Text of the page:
Study: Israel's National Insurance Institute Website in Arabic Is Substandard

Some pages of the Hebrew website had never been translated into Arabic at all, including important information on benefits ■ NII: Problems will be fixed in two months

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National Insurance Institute offices in Rishon Lezion, March 23, 2018.
National Insurance Institute offices in Rishon Lezion, March 23, 2018.Credit: Ilan Assayag

The National Insurance Institute’s website in Arabic provides only partial and confusing information about the benefits to which people are entitled and how to obtain them, a new study has found.

In response, the NII admitted to “mistakes in grammar and phrasing,” for which it blamed its previous translation company. It promised to fix the errors in the coming weeks.

The study was conducted by Arabic-speaking students at Hebrew University’s legal aid clinic for minorities. The clinic began looking into the matter after receiving complaints about the website from callers to its hotline.

The students discovered that some pages of the Hebrew website had never been translated into Arabic at all. These include the one describing what benefits recipients of NII stipends are entitled to receive from other agencies, one on patients’ rights and one on benefits earmarked for certain segments of the population.

Moreover, even the pages that were translated into Arabic lacked important material that did appear on the Hebrew site. For instance, the pages on unemployment benefits didn’t include either the section on the penalties for failing to show up regularly at a government employment office, or the section on the rights of women fired because they gave birth.

The website’s problems “undermine Arabic speakers’ ability to determine their rights and realize them,” wrote one of the clinic’s attorneys, Ohad Amar, to NII director general Meir Shpigler. “As a result of the language barrier, applicants who don’t speak Hebrew depend on translation services that often require high payments.”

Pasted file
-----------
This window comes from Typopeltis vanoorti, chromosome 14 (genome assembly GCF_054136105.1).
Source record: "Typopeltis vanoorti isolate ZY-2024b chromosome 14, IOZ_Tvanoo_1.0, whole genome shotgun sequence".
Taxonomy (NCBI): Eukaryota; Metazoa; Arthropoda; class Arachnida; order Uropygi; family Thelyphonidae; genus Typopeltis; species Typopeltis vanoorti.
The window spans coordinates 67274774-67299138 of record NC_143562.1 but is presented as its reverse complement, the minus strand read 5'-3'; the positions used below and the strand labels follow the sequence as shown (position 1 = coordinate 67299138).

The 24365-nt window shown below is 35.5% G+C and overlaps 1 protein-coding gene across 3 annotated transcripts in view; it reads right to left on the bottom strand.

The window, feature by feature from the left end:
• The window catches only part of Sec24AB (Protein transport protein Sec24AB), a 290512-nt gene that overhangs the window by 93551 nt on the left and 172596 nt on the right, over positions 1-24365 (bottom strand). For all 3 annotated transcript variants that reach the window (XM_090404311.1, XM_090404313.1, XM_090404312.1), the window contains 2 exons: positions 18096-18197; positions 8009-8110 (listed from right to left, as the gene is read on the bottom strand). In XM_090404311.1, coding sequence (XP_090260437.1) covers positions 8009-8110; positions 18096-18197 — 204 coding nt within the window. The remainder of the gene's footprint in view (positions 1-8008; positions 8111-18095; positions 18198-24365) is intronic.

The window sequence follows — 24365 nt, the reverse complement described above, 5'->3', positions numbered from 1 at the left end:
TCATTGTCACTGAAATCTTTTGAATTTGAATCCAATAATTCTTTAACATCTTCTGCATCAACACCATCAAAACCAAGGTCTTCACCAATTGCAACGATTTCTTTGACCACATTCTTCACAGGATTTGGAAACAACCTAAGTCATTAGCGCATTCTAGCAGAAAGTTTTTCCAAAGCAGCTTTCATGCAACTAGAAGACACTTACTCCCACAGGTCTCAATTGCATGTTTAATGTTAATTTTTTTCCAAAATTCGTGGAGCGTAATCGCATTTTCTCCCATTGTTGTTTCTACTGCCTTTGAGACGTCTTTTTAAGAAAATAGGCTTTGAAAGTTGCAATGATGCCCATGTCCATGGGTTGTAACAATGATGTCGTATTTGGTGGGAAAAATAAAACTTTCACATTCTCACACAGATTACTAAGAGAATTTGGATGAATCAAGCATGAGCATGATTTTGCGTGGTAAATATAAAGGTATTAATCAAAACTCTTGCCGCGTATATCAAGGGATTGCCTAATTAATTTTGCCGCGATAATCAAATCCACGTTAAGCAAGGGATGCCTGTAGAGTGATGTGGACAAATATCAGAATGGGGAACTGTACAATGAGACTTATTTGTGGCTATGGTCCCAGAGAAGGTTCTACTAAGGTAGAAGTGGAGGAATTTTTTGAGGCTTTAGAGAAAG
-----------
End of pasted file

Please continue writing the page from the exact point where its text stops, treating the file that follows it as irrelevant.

Alternatively, people have to go physically to an NII office to determine what their rights are, he added.

Amar charged that in building such a flawed website, the NII was guilty of “severe negligence in doing its job,” and was also contributing to the Arab community’s high poverty rate by making it harder for Arabic speakers to get the benefits to which they are entitled.

In a response sent to the clinic a few days ago, the NII acknowledged that “there are still pages awaiting translation. We maintain several internet sites with limited resources, and therefore, there’s been a delay in finishing the translation.”

Regarding the poor quality of the translation, it said, “Two years ago, we switched translators, and the current translator is trying to review the site and rewrite the content that you, too, identified as in need of correction.”

Asked for comment by Haaretz, the NII said, “We’re aware of mistakes in grammar and phrasing and non-uniform terminology in some of the site’s pages in Arabic and are therefore re-editing all the content to create a uniform language.” It added that Shpigler had demanded that the problems be corrected within two months.